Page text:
The Fate of the Method of ‘Paradigms’ in Paleobiology

Journal of the History of Biology 51 (3):479-533 (2018)
  Copy   BIBTEX

Abstract

An earlier article described the mid-twentieth century origins of the method of “paradigms” in paleobiology, as a way of making testable hypotheses about the functional morphology of extinct organisms. The present article describes the use of “paradigms” through the 1970s and, briefly, to the end of the century. After I had proposed the paradigm method to help interpret the ecological history of brachiopods, my students developed it in relation to that and other invertebrate phyla, notably in Euan Clarkson’s analysis of vision in trilobites. David Raup’s computer-aided “theoretical morphology” was then combined with my functional or adaptive emphasis, in Adolf Seilacher’s tripartite “constructional morphology.” Stephen Jay Gould, who had strongly endorsed the method, later switched to criticizing the “adaptationist program” he claimed it embodied. Although the explicit use of paradigms in paleobiology had declined by the end of the century, the method was tacitly subsumed into functional morphology as “biomechanics.”

Links

PhilArchive



    Upload a copy of this work     Papers currently archived: 76,199

External links

Setup an account with your affiliations in order to access resources via your University's proxy server

Through your library

Similar books and articles

Wittgenstein the Morphologist I.Kristijan Krkač & Josip Lukin - 2008 - Synthesis Philosophica 23 (2):427-438.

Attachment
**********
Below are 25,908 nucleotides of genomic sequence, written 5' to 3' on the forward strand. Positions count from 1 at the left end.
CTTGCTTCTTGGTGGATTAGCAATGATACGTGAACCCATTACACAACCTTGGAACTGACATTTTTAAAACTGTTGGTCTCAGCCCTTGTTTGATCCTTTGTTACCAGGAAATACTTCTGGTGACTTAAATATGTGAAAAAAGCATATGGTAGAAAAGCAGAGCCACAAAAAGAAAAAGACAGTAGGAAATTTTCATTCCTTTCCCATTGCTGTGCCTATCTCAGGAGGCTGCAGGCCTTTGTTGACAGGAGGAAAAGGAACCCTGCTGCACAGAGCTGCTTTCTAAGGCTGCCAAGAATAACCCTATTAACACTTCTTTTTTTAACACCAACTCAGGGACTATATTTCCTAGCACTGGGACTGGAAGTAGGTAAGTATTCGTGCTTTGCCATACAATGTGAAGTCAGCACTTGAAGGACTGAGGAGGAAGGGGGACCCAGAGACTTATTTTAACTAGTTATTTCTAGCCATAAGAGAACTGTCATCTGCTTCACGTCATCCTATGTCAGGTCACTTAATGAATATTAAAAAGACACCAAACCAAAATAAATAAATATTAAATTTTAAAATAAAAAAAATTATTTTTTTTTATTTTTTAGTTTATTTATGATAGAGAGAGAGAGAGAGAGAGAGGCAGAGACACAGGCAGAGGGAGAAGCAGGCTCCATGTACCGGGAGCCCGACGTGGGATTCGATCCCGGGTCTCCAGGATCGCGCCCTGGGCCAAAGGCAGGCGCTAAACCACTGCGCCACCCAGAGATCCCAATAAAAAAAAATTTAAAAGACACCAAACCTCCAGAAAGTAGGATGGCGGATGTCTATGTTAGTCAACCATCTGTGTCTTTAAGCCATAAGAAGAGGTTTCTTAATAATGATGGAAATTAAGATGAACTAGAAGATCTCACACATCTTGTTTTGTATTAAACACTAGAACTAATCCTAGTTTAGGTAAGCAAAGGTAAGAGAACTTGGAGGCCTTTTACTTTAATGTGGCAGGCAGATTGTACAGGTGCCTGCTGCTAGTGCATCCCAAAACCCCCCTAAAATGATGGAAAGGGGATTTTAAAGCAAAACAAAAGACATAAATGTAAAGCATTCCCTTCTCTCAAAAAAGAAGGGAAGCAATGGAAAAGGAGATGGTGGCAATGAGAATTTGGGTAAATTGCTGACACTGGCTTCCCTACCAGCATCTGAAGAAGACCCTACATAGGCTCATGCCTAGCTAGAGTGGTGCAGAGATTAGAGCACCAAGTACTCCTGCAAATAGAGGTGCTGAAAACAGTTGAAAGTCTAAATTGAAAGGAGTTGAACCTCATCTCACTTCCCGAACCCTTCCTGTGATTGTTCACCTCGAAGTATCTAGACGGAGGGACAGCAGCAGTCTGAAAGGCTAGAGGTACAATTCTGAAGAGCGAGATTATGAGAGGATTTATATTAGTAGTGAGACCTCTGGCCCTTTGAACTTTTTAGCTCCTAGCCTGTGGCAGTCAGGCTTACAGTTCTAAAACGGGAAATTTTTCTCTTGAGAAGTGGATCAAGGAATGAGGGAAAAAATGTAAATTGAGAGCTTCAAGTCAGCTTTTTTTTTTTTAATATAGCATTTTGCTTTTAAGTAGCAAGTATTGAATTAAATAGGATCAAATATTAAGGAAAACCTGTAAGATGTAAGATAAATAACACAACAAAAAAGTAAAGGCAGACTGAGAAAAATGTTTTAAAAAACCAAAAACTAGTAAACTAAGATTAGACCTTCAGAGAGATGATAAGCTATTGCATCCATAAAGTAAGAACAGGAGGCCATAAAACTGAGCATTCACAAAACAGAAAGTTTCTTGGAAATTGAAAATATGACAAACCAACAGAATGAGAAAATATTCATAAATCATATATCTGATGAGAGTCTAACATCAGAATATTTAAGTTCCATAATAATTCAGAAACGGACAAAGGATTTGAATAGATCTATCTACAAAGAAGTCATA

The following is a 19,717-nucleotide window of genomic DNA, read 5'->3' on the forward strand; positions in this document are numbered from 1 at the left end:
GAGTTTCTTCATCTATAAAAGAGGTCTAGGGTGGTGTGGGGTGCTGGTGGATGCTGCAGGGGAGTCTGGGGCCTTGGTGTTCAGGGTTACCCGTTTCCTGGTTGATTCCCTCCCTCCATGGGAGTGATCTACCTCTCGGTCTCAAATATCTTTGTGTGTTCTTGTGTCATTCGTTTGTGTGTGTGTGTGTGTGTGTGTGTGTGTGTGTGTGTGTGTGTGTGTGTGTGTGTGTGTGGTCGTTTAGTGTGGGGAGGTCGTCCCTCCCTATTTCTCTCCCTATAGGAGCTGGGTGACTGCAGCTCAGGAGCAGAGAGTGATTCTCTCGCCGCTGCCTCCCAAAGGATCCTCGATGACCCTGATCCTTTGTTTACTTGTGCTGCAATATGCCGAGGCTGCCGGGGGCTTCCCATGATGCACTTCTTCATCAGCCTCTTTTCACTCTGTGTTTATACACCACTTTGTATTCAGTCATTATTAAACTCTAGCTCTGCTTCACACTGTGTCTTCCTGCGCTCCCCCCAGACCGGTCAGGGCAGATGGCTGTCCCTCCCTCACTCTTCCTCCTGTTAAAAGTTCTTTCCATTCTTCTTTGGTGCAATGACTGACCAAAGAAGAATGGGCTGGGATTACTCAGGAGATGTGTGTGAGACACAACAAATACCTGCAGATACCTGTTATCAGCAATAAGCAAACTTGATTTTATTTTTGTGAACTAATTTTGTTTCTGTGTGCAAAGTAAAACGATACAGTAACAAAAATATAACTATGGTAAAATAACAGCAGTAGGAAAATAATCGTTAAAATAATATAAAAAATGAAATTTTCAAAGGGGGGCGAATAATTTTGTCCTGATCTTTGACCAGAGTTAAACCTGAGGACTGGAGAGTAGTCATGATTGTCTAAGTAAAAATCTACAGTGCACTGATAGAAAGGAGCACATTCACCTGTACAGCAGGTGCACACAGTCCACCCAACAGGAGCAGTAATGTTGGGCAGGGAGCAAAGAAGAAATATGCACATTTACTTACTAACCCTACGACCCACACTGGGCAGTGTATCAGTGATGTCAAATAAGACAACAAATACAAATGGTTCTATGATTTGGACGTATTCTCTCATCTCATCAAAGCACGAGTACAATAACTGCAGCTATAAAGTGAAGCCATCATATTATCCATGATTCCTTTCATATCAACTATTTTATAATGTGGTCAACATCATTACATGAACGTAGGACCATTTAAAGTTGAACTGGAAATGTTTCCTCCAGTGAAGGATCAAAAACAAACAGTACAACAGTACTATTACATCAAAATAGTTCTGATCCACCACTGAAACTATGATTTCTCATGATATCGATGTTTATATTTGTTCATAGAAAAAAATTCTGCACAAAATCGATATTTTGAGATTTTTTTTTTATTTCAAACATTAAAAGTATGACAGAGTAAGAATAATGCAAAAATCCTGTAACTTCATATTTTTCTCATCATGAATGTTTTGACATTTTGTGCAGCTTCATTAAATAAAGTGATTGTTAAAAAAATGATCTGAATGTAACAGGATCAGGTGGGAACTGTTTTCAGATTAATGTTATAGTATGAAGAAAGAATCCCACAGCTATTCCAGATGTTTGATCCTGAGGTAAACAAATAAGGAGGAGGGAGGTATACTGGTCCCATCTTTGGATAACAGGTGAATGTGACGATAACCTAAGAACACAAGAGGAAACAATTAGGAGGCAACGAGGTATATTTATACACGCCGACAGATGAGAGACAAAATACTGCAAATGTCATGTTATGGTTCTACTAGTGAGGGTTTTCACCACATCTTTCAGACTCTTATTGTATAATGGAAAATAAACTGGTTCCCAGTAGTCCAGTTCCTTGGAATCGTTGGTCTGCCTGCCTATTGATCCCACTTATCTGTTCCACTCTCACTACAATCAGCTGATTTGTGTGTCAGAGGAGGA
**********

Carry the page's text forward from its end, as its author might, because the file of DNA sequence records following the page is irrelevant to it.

Implementing Generalized Empirical Method in Neuroscience by Functionally Ordering Tasks.Robert Henman - 2016 - Dialogues in Philosophy, Mental and Neuro Sciences 9 (1):10-21.
On the Chinese Origin of the Galley Method of Arithmetical Division.Lam Lay-Yong - 1966 - British Journal for the History of Science 3 (1):66-69.

Analytics

Added to PP
2017-11-02

Downloads
17 (#640,951)

6 months
1 (#448,894)

Historical graph of downloads
How can I increase my downloads?

Citations of this work

Add more citations

References found in this work

The Structure of Scientific Revolutions.Thomas S. Kuhn - 1962 - University of Chicago Press.
The Structure of Scientific Revolutions.Thomas Samuel Kuhn - 1962 - Chicago: University of Chicago Press.
Form and Function: A Contribution to the History of Animal Morphology.E. S. Russell - 1916 - Journal of the History of Biology 17 (1):151-151.
The inference of function from structure in fossils.M. J. S. Rudwick - 1964 - British Journal for the Philosophy of Science 15 (57):27-40.

View all 9 references / Add more references